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Princeton University closes historic “Dinky” station

Published: August 30, 2013
PRINCETON, N.J. – This week, NJ Transit stopped passenger service to the “Dinky” train station in the heart of the Princeton University campus, and instituted temporary service at a station 1,200 feet to the south. NJ Transit operates the service between Princeton Junction, where it connects with the Northeast Corridor, and the university campus with electric MU shuttle trains, nicknamed the Dinky.

The university has pushed for curtailment of the Princeton Branch, moving its end point station to facilitate the development of an arts and entertainment complex on former railroad land. The group “Save the Dinky” says relocation of the station stop and abandonment of the historic station will inconvenience rail passengers by adding a further 700 feet to the distance they must navigate from Nassau Street and, in the case of disabled passengers, a further 1,100 feet. The group also contends this is a first step toward abandonment of the branch, with bus rapid transit taking it place. Already, crews have begun removing overhead wire and have dug a large hole in the station’s platform. It will eventually be turned into a restaurant.

The university is compensating with shuttle buses from University Place to Princeton Junction, with a return stop at the temporary station. NJ Transit is also running buses.

Save the Dinky is waiting for an answer to its request for a court order to stay a ruling permitting NJ Transit to abandon public rights in the historic station. NJ Transit and Princeton University have opposed the request, arguing that it was too late, that there was no real harm, and that the Save the Dinky case was not strong.

More information can be found at savethedinky.org.
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Update: After the Princeton Branch ‘Dinky’ passenger terminal waas closed in late August 2013 by Princeton University & NJ Transit, the University began construction work around and through the 1865 right-of-way, including slicing a trench into the platform. Not surprisingly, the historic canopy then collapsed on the afternoon of 19 September 2013 (whereabouts of the fallen timbers and slate roofing is unknown as of this writing).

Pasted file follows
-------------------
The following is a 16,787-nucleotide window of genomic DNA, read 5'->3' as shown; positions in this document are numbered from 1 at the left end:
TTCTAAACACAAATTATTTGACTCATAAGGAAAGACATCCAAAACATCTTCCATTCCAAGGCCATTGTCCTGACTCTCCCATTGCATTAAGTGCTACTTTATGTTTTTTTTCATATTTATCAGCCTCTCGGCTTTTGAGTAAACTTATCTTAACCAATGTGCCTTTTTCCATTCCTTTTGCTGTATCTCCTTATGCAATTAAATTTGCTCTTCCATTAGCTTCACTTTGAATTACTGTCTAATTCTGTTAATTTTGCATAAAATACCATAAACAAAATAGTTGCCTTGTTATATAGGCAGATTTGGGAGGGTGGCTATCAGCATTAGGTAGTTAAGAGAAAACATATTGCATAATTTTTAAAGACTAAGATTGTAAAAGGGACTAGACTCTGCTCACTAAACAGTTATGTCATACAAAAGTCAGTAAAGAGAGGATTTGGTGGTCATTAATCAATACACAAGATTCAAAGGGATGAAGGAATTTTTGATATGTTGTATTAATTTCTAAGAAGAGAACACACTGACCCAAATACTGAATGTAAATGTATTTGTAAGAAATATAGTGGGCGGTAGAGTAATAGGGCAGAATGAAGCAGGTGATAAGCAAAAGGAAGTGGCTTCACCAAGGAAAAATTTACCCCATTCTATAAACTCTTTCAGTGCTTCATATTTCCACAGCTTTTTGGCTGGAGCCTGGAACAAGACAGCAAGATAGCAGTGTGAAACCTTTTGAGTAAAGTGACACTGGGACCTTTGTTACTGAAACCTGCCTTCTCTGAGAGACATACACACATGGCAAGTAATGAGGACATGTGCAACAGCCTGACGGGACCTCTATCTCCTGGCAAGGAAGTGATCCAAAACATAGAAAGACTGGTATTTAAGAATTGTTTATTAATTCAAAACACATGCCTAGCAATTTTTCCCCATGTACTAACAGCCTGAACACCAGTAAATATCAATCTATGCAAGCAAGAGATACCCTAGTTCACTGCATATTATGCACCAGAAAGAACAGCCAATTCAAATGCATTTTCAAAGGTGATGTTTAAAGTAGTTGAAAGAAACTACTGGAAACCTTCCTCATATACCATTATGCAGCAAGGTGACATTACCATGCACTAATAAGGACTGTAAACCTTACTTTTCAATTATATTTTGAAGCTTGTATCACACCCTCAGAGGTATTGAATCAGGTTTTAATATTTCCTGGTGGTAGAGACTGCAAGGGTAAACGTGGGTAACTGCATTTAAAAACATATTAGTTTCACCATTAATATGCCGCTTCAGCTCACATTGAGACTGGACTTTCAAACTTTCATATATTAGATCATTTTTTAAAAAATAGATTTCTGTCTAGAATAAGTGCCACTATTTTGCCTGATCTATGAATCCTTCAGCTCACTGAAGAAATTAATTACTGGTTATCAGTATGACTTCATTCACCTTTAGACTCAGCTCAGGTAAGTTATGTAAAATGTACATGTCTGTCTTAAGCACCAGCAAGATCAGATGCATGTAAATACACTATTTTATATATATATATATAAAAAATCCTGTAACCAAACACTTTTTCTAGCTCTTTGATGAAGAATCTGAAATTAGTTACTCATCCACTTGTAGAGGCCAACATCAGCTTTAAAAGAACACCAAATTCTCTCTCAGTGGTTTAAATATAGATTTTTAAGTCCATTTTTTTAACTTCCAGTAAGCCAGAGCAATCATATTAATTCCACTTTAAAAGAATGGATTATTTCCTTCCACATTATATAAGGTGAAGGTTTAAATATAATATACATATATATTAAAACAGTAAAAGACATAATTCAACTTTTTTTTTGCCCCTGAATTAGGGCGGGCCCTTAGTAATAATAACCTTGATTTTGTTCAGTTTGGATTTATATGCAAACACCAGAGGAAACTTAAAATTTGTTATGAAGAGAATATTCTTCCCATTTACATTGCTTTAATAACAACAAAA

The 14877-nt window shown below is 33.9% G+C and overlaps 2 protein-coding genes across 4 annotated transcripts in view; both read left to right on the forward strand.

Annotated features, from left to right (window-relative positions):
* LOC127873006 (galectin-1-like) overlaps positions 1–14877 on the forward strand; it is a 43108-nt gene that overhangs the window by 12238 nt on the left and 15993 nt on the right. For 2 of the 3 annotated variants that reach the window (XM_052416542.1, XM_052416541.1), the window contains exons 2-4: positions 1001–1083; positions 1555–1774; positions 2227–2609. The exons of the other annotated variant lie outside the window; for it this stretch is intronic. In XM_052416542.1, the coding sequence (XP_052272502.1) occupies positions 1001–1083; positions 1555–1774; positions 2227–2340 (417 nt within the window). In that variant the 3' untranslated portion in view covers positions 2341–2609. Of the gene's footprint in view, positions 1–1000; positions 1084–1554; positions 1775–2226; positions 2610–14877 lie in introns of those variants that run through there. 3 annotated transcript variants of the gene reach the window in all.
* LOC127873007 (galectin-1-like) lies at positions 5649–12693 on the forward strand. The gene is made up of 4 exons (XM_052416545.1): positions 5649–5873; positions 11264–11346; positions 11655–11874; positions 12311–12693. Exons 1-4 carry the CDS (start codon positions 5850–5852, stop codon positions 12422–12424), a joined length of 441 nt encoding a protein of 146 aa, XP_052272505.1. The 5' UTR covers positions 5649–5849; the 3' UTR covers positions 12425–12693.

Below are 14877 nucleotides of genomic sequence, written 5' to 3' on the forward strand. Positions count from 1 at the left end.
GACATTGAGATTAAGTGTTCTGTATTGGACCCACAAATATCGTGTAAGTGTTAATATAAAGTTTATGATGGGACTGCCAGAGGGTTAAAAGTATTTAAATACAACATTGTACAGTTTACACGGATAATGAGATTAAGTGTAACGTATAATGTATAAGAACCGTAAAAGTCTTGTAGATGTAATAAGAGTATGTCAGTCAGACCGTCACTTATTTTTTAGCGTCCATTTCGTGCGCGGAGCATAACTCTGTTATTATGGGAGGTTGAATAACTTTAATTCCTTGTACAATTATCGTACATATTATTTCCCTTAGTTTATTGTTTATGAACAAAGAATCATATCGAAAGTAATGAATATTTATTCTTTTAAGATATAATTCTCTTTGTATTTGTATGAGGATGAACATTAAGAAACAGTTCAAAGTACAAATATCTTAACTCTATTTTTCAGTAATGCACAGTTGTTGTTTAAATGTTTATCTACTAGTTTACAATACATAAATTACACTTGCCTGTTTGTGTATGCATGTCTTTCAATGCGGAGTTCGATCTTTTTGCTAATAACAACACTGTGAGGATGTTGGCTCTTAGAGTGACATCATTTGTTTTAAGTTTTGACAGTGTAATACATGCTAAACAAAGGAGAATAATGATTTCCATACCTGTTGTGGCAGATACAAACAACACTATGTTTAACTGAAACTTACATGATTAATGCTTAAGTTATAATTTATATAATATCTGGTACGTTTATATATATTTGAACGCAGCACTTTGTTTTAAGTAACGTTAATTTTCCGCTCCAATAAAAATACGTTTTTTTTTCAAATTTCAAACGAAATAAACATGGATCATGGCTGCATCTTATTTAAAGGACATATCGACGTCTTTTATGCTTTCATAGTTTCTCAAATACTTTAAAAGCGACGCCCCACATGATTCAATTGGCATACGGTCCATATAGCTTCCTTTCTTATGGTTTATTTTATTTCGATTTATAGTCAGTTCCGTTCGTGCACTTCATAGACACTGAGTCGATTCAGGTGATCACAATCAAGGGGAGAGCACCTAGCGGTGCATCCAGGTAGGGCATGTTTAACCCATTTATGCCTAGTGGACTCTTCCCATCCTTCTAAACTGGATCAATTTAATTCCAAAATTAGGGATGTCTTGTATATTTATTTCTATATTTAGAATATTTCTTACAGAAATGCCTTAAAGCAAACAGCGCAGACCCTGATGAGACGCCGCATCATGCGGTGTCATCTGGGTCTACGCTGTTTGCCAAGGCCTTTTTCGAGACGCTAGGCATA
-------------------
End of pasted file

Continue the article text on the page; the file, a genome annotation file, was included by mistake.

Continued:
Philip Craig, You hit the nail right on the head. The magic answer is Gov. Chris Christie. As you remember it was Chris Christie who put the kibosh on the improvement on the Hudson Tunnel. Sounds like another rail hater to me.
As a frequent user of the PJ&B in the 1970's and thereafter, one can only wring hands at the short-sightessness of this downgrade of service. On a smaller scale, it ranks with the destruction of Penn. Station in NYC. When Woodrow Wilson was elected president of the US, the line ran further north, almost to present day Blair arch, from which he departed Princeton to Wash. D.C.
2 stars
"The station fit the 1930's architecture of the campus very well, so it will be missed. I hope some way will be found to maintain the rail service however short the connection becomes."

Good news: (1) The stone station buildings, only one of which was open to the public as a little-used waiting room, will be re-used as a restaurant and a cafe. (2) Rail service will continue to a new station (with a new WaWa) 460 feet downhill from the old one.

"Save the Dinky" did defeat a proposal to use the DInky ROW for BRT, but since then seems to be opposed to any changes at all. The University's side is expressed here:
Fortunately, the dinky is electrified, and steam and utility tunnels already run in excavated area UNDER McCosh Walk. Without disturbing a single building (although one comes close at Spellman College), it is still possible to extend the dinky UNDER McCosh Walk to the foot of Blair Arch. Ths can be accomplished at a cost closer to that of a trench than of even a cut and cover tunnel. Rather than build an underground station at that point one could bore a few hundred feet of tunnel under the steps and on to a new station under Nassau Street at Palmer Square. If Princeton University were listening to its own students, faculty, and neighbors, not to mention planners and architecture department, instead of listening to a turkey of an administrator, it would have extended the PJ&B to Palmer Square long since. Several former governors of NJ of both parties would have leapt aboard this proposal.
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